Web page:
For countless travelers, the term “smart airport” is an oxymoron. For these individuals, massive crowds, endless delays and a rash of other headaches hardly add up to an intelligent environment. One exponential technology—a technology that is growing at an exponential rate—that’s helping to create smarter, more efficient airports is the Internet of Things (IoT).

Getting Better, but With Ample Opportunity

The technology failures that caused the widely publicized shutdowns of both Southwest and Delta Airlines in 2016 underscored the very real need to update aging IT infrastructure.

But, in many ways, those incidents were outliers. Thanks to new technology, many other aspects of airline travel have definitely improved. For instance, with regard to airport services themselves, compare your recent experiences with what you may have encountered as recently as 10 years ago. There’s little doubt that tools such as large interactive displays, electronic check-ins, kiosks and improved baggage tracking systems have provided a much smoother and more pleasant travel experience.

The tools that we ourselves carry have also improved airline travel. Smartphones provide real-time updates on changing travel conditions, and airline apps are finally getting useful, allowing you to select another flight if yours is delayed or cancelled or to see where your bag is at any time. Apple fans can even carry their boarding pass on their Apple watch, not to mention forgoing the need to carry and print envelopes of travel documentation.

All these useful tools also highlight the opportunity afforded by taking steps to further link them together in a comprehensive, powerful network. We are beginning to connect more and more machines and sensors to each other so that they can perform functions and provide actionable information in real time, saving us time and money. That’s the promise of IoT.

Internet of Things Example: London City Airport

One telling example is London City Airport, which received an 800,000 euro grant in 2013 to conduct a 12-month research project into the potential impact of IoT. As this article outlines, the overall project was subdivided into three primary areas of focus:

  1. Measuring passenger journeys—Monitoring passenger movement throughout the airport terminal to gauge both speed of movement and density.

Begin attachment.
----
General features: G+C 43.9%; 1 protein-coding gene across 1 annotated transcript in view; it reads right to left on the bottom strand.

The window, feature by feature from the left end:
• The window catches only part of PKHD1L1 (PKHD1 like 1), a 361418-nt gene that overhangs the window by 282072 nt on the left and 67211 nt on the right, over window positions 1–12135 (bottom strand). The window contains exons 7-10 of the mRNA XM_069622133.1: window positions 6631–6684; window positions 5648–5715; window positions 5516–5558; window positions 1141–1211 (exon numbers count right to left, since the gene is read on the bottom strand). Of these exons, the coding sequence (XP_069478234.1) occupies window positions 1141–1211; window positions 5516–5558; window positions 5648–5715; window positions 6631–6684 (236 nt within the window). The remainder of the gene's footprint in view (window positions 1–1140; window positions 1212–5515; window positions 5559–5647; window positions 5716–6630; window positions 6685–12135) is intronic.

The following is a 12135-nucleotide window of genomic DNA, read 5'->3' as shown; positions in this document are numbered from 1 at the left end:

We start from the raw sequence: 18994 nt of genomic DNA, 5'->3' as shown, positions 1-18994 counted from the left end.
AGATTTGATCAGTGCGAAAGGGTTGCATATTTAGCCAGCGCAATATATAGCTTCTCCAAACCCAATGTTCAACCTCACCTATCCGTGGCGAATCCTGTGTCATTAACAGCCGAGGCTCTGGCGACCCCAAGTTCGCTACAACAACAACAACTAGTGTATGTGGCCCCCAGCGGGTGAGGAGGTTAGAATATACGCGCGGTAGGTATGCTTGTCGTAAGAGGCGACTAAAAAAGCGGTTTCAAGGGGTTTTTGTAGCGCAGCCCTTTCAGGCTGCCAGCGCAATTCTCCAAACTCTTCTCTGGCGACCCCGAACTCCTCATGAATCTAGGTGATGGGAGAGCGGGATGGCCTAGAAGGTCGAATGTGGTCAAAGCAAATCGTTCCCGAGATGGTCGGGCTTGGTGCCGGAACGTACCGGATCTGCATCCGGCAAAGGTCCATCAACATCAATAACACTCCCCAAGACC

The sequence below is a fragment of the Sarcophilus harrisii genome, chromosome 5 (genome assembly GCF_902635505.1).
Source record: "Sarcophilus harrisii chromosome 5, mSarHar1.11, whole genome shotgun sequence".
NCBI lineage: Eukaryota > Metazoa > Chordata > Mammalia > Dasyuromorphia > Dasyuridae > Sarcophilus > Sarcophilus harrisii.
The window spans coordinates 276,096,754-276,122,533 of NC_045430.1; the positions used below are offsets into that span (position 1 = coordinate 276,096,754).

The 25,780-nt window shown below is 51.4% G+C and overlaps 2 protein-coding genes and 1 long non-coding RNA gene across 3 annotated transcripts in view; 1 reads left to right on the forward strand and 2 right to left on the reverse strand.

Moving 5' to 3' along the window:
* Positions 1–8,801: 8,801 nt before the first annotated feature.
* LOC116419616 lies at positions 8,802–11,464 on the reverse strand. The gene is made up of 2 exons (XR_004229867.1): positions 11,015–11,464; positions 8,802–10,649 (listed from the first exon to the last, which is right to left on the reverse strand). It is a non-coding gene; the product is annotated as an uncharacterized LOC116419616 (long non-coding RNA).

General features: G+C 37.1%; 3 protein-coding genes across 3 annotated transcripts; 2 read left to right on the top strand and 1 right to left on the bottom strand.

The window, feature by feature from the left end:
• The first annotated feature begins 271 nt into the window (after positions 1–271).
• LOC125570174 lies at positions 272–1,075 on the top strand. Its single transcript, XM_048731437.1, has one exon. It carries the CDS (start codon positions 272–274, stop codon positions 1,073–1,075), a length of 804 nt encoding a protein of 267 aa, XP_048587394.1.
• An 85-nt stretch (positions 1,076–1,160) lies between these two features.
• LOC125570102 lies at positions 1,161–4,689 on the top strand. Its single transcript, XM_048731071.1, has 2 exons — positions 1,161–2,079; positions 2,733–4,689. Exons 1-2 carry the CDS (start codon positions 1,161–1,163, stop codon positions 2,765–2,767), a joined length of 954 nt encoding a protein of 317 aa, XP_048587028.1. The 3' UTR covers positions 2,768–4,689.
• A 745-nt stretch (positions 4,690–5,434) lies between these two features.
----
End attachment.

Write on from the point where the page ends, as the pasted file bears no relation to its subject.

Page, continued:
2. Asset tracking—Using GPS, Wi-Fi and other technology to follow airport equipment used to service both inbound and outgoing flights.
  3. Location-based services—Offering an app to provide passengers with information specific to their flight as well as to their location within the airport. The app also allowed passengers to pre-order food, beverages and other goods available for in-person pickup or via “at seat” delivery.

The results were telling. In one respect, on-time arrival and departure performance was enhanced as Wi-Fi tracking helped to improve aircraft turnaround times. On the passenger side of the equation, travelers enjoyed the greater convenience afforded by systems such as the pre-order app. So, too, did airport planners benefit from data covering varied aspects of traveler movement through the airport. That included time spent checking in, waiting times in security lines and even how long it took passengers to walk to a gate. Thanks to this and other airports testing different IoT applications and getting positive results, many of the benefits are being implemented at other airports around the world, including using an iPad to order your meal and having it delivered at your table.

Security Concerns Addressed

Although data collected under the auspices of the research project was completely anonymous, airport officials acknowledge that a widespread public launch of tools such as more intelligent passenger apps would mandate careful security measures. To that end, the airport proactively invested in its infrastructure to help ensure availability of the most current and comprehensive data security and policy measures.

But security issues—long a focal point of concern regarding IoT—haven’t dulled London City Airport’s overall enthusiasm for the potential and opportunity that the research project highlighted. To that end, the airport’s CEO publicly announced the goal of becoming the “fastest airport,” with a targeted maximum of 20 minutes’ walking time between the time a passenger steps into the terminal and when he or she arrives at a departure gate.

The next time you’re stuck in an airport line doing little more than growing older, give some thought to how a smarter, better-connected airport could break up those kinds of frustrating logjams.

Daniel Burrus has been trusted by leaders from Fortune 500 Companies, the Pentagon and Heads of State to deliver a message that accurately predicts future trends and identifies game chaning opportunities before the competition. Click here to see some of Daniel Burrus’ Sample Keynote Topics